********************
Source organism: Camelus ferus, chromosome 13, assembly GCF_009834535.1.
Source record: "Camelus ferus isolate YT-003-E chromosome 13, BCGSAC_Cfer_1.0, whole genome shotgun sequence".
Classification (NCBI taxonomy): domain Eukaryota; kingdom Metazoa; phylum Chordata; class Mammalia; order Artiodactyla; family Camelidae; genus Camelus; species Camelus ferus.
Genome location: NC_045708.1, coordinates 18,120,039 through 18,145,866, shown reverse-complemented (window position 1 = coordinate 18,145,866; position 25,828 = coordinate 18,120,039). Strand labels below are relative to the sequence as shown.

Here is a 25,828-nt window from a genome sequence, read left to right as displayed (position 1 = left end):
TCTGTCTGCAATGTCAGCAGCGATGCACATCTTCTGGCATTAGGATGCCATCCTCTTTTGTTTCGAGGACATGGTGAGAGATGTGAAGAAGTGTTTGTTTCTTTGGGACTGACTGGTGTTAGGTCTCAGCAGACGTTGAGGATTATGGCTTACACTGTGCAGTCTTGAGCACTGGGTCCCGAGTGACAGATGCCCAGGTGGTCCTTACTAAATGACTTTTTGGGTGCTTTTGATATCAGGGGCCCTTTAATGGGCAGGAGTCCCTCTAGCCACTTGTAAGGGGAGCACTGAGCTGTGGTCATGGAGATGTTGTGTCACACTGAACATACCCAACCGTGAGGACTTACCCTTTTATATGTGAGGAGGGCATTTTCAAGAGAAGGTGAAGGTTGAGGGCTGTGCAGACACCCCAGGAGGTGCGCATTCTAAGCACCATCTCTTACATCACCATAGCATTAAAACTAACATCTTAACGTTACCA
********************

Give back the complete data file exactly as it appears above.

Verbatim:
Source organism: Camelus ferus, chromosome 13, assembly GCF_009834535.1.
Source record: "Camelus ferus isolate YT-003-E chromosome 13, BCGSAC_Cfer_1.0, whole genome shotgun sequence".
Classification (NCBI taxonomy): domain Eukaryota; kingdom Metazoa; phylum Chordata; class Mammalia; order Artiodactyla; family Camelidae; genus Camelus; species Camelus ferus.
Genome location: NC_045708.1, coordinates 18,120,039 through 18,145,866, shown reverse-complemented (window position 1 = coordinate 18,145,866; position 25,828 = coordinate 18,120,039). Strand labels below are relative to the sequence as shown.

Here is a 25,828-nt window from a genome sequence, read left to right as displayed (position 1 = left end):
TCTGTCTGCAATGTCAGCAGCGATGCACATCTTCTGGCATTAGGATGCCATCCTCTTTTGTTTCGAGGACATGGTGAGAGATGTGAAGAAGTGTTTGTTTCTTTGGGACTGACTGGTGTTAGGTCTCAGCAGACGTTGAGGATTATGGCTTACACTGTGCAGTCTTGAGCACTGGGTCCCGAGTGACAGATGCCCAGGTGGTCCTTACTAAATGACTTTTTGGGTGCTTTTGATATCAGGGGCCCTTTAATGGGCAGGAGTCCCTCTAGCCACTTGTAAGGGGAGCACTGAGCTGTGGTCATGGAGATGTTGTGTCACACTGAACATACCCAACCGTGAGGACTTACCCTTTTATATGTGAGGAGGGCATTTTCAAGAGAAGGTGAAGGTTGAGGGCTGTGCAGACACCCCAGGAGGTGCGCATTCTAAGCACCATCTCTTACATCACCATAGCATTAAAACTAACATCTTAACGTTACCA